Egyptian-Greek Dina Yehia has been appointed as New South Wales’ latest Supreme Court Judge, as of 4 July 2022.
“It wasn’t easy,” Justice Yehia explained in quotes taken from state broadcaster ABC News; her rise to the Court has been a trying one.
“When you come from a different ethnic and cultural background there’s a lot of fitting in to do… but I was very fortunate that I always had some supportive mentors from the very beginning.”
Her journey began as a defense attorney for the Western Aboriginal Legal Service in 1989, where she underwent the task of representing thousands of indigenous Australians.
“It was apparent to me even back then as it is now, that it’s really in Aboriginal and Torres Strait Islander communities and experience that the criminal justice system has had a detrimental impact,” she said. For nearly a decade, Justice Yehia “honed her skills” working with indigenous communities and struggling individuals.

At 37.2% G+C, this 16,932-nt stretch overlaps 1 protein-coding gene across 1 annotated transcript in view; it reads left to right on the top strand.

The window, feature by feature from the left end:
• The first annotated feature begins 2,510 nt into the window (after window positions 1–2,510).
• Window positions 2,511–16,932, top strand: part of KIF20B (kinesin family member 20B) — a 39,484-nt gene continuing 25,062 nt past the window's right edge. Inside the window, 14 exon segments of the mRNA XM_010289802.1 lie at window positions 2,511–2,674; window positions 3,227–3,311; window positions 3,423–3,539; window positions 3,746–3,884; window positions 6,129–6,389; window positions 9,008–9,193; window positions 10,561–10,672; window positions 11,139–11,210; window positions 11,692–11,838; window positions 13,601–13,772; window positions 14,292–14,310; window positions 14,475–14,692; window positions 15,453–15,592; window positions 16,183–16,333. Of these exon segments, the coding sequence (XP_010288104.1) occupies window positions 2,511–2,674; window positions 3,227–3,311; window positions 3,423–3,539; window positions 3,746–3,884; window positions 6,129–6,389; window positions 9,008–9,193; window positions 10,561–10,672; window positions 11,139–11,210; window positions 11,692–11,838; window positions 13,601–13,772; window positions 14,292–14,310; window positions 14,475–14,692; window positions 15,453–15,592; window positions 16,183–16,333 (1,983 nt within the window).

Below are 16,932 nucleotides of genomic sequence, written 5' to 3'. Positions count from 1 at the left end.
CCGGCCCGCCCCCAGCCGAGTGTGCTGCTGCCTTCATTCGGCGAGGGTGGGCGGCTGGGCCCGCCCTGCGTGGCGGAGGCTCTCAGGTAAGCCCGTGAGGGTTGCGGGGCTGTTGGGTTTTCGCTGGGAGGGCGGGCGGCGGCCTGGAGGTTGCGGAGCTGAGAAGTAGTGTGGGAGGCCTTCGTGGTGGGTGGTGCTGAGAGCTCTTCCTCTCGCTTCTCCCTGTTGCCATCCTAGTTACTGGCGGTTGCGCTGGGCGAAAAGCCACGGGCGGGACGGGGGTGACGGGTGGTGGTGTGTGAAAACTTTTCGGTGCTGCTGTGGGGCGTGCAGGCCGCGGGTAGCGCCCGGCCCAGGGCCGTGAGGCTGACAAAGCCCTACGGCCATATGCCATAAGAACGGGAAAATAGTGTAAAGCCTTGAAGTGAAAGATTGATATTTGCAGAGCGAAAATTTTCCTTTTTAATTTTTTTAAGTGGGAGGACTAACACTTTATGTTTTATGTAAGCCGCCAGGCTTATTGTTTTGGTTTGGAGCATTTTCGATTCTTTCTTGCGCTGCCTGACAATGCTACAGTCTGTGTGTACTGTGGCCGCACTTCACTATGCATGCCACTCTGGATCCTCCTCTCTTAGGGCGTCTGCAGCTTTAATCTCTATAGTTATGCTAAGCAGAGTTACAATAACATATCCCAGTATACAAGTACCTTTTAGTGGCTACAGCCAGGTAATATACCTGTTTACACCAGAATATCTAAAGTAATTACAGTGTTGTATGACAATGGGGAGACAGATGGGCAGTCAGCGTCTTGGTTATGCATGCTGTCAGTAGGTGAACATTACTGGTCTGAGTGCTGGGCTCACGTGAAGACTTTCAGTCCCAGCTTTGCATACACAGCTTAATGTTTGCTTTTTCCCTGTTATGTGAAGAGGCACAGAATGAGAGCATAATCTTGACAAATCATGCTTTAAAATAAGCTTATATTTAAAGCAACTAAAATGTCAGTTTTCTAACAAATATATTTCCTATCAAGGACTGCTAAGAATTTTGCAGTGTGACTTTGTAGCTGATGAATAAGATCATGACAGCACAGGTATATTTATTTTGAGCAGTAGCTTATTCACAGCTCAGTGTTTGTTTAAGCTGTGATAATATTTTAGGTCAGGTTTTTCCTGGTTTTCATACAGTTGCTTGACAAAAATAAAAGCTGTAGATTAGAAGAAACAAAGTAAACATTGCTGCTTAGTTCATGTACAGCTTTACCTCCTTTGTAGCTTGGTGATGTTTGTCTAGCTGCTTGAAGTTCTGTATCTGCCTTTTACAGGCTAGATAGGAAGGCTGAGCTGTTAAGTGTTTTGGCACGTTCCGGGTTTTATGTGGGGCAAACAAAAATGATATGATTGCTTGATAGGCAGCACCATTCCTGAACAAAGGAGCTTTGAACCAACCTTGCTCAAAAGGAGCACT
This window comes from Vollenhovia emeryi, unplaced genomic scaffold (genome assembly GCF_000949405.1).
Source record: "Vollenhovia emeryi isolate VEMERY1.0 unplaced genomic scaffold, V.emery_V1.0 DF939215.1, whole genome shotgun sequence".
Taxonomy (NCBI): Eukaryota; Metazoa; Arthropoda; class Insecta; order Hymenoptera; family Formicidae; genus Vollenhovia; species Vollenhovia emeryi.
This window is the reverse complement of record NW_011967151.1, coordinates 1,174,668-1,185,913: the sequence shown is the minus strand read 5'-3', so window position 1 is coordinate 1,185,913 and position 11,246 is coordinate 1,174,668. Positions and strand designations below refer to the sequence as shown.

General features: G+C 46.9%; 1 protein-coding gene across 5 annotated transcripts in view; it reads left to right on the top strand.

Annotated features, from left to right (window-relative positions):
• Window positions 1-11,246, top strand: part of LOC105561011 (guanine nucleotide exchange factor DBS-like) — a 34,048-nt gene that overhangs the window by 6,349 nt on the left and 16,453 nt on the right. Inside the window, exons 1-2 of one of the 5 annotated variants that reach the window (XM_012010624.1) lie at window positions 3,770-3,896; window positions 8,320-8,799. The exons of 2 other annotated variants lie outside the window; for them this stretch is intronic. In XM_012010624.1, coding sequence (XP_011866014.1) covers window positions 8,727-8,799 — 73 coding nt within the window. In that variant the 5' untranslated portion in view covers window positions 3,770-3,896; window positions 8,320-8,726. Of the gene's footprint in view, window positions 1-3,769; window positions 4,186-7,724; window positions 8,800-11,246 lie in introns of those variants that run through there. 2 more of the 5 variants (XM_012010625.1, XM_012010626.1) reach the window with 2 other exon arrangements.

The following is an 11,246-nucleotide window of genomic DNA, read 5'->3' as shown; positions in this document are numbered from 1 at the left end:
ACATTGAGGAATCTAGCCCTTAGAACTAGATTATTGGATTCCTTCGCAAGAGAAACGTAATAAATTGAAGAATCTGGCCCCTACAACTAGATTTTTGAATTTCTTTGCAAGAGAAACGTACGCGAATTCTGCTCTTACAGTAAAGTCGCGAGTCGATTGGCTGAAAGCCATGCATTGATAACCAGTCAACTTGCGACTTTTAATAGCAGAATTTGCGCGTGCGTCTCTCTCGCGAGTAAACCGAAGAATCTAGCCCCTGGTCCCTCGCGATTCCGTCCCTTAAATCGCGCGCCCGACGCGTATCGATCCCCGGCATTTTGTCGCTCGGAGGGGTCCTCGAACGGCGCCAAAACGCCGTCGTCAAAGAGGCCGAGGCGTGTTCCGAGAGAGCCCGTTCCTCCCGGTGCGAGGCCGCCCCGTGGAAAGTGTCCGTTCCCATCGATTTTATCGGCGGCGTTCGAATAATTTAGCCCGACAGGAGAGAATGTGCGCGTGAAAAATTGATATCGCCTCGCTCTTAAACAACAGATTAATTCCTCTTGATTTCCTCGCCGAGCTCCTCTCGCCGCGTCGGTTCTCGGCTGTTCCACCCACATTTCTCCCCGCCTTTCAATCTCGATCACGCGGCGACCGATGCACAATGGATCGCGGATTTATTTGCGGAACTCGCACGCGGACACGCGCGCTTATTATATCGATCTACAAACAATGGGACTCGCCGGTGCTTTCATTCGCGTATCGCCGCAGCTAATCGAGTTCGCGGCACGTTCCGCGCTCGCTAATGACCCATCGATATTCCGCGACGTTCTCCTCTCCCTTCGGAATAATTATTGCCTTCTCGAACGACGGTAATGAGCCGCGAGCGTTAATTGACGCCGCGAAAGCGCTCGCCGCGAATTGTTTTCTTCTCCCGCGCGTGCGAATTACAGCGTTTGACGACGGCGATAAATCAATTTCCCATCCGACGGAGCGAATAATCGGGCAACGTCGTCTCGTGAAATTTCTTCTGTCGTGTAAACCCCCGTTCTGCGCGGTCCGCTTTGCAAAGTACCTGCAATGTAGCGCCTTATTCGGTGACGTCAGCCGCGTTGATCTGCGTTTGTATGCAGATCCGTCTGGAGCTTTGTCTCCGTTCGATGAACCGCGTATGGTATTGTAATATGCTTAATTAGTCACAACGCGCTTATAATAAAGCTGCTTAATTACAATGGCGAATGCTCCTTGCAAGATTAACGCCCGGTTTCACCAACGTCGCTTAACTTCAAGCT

Eight years later, in 1999, she became a public defender, only to later be appointed Australia’s first female Deputy Senior Public Defender in 2013. Only a year later, her role was changed to judge at the District Court, which she leveraged to defend elders’ rights in Aboriginal and Torres Strait Islander communities.
“If you go back to the stolen generations,” she explained, “the law was used to justify taking children away from their families and communities.” Having elders contribute to the process, means reasserting cultural authority in the process.
The stolen generations refer to Aboriginal and Torres Strait Islander-born children who were forcibly removed from their families, in accordance with assimilation policies at the time.
Justice Yehia hopes her position will serve as an inspiration for culturally diverse women and men – indigenous or otherwise. When she first moved to Australia from Egypt at 7 years-old, Justice Yehia claimed she “didn’t speak any English” but was nonetheless privileged to “have been given these opportunities.”
“As a woman and an immigrant, I encourage diversity in the profession,” she said. “Diversity on the bench is an essential component of a fair and impartial judiciary. If our institutions are to remain strong and independent, they must reflect the community they represent.”